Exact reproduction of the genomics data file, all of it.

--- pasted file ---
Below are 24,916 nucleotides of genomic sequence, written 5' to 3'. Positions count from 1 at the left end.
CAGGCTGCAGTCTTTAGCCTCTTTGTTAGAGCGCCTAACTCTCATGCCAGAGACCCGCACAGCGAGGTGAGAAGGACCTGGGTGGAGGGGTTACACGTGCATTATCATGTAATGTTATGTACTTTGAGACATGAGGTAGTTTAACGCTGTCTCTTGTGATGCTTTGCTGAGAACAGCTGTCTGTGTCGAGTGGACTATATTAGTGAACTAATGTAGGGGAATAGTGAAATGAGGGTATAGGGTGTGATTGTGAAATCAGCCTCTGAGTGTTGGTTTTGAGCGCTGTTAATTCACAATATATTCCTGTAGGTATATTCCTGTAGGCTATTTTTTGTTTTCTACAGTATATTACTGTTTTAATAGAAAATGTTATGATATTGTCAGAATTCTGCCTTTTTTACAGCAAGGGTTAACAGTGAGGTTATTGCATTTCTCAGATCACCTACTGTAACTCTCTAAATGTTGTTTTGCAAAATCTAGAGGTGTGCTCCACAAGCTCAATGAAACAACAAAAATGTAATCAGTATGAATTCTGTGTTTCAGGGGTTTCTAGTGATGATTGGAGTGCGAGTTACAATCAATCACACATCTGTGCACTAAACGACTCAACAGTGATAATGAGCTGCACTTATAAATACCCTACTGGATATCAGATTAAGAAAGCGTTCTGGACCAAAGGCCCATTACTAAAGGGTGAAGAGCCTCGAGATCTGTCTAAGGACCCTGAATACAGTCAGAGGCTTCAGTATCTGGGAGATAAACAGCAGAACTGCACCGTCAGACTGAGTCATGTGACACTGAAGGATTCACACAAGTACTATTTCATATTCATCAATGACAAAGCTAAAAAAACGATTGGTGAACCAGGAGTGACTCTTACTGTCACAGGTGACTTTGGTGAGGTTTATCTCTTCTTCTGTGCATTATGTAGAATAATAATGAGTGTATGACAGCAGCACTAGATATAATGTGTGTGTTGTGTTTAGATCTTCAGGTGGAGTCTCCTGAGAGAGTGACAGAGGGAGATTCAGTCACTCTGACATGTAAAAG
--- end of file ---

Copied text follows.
Below are 24,916 nucleotides of genomic sequence, written 5' to 3'. Positions count from 1 at the left end.
CAGGCTGCAGTCTTTAGCCTCTTTGTTAGAGCGCCTAACTCTCATGCCAGAGACCCGCACAGCGAGGTGAGAAGGACCTGGGTGGAGGGGTTACACGTGCATTATCATGTAATGTTATGTACTTTGAGACATGAGGTAGTTTAACGCTGTCTCTTGTGATGCTTTGCTGAGAACAGCTGTCTGTGTCGAGTGGACTATATTAGTGAACTAATGTAGGGGAATAGTGAAATGAGGGTATAGGGTGTGATTGTGAAATCAGCCTCTGAGTGTTGGTTTTGAGCGCTGTTAATTCACAATATATTCCTGTAGGTATATTCCTGTAGGCTATTTTTTGTTTTCTACAGTATATTACTGTTTTAATAGAAAATGTTATGATATTGTCAGAATTCTGCCTTTTTTACAGCAAGGGTTAACAGTGAGGTTATTGCATTTCTCAGATCACCTACTGTAACTCTCTAAATGTTGTTTTGCAAAATCTAGAGGTGTGCTCCACAAGCTCAATGAAACAACAAAAATGTAATCAGTATGAATTCTGTGTTTCAGGGGTTTCTAGTGATGATTGGAGTGCGAGTTACAATCAATCACACATCTGTGCACTAAACGACTCAACAGTGATAATGAGCTGCACTTATAAATACCCTACTGGATATCAGATTAAGAAAGCGTTCTGGACCAAAGGCCCATTACTAAAGGGTGAAGAGCCTCGAGATCTGTCTAAGGACCCTGAATACAGTCAGAGGCTTCAGTATCTGGGAGATAAACAGCAGAACTGCACCGTCAGACTGAGTCATGTGACACTGAAGGATTCACACAAGTACTATTTCATATTCATCAATGACAAAGCTAAAAAAACGATTGGTGAACCAGGAGTGACTCTTACTGTCACAGGTGACTTTGGTGAGGTTTATCTCTTCTTCTGTGCATTATGTAGAATAATAATGAGTGTATGACAGCAGCACTAGATATAATGTGTGTGTTGTGTTTAGATCTTCAGGTGGAGTCTCCTGAGAGAGTGACAGAGGGAGATTCAGTCACTCTGACATGTAAAAG